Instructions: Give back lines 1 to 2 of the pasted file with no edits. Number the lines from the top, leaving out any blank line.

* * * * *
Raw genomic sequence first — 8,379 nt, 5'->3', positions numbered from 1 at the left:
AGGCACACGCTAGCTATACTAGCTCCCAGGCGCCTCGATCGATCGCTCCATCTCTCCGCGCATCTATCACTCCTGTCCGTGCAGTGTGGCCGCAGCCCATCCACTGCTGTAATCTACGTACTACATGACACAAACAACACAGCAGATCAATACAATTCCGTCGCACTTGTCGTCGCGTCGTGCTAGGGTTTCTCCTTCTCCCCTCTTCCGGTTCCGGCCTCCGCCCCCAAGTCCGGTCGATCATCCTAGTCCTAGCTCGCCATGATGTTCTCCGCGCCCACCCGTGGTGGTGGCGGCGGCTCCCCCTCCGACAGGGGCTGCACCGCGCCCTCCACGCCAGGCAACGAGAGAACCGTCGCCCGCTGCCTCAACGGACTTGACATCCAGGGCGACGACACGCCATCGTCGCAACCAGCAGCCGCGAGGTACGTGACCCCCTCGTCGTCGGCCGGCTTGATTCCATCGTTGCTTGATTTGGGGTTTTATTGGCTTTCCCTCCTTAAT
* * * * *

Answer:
Raw genomic sequence first — 8,379 nt, 5'->3', positions numbered from 1 at the left:
AGGCACACGCTAGCTATACTAGCTCCCAGGCGCCTCGATCGATCGCTCCATCTCTCCGCGCATCTATCACTCCTGTCCGTGCAGTGTGGCCGCAGCCCATCCACTGCTGTAATCTACGTACTACATGACACAAACAACACAGCAGATCAATACAATTCCGTCGCACTTGTCGTCGCGTCGTGCTAGGGTTTCTCCTTCTCCCCTCTTCCGGTTCCGGCCTCCGCCCCCAAGTCCGGTCGATCATCCTAGTCCTAGCTCGCCATGATGTTCTCCGCGCCCACCCGTGGTGGTGGCGGCGGCTCCCCCTCCGACAGGGGCTGCACCGCGCCCTCCACGCCAGGCAACGAGAGAACCGTCGCCCGCTGCCTCAACGGACTTGACATCCAGGGCGACGACACGCCATCGTCGCAACCAGCAGCCGCGAGGTACGTGACCCCCTCGTCGTCGGCCGGCTTGATTCCATCGTTGCTTGATTTGGGGTTTTATTGGCTTTCCCTCCTTAAT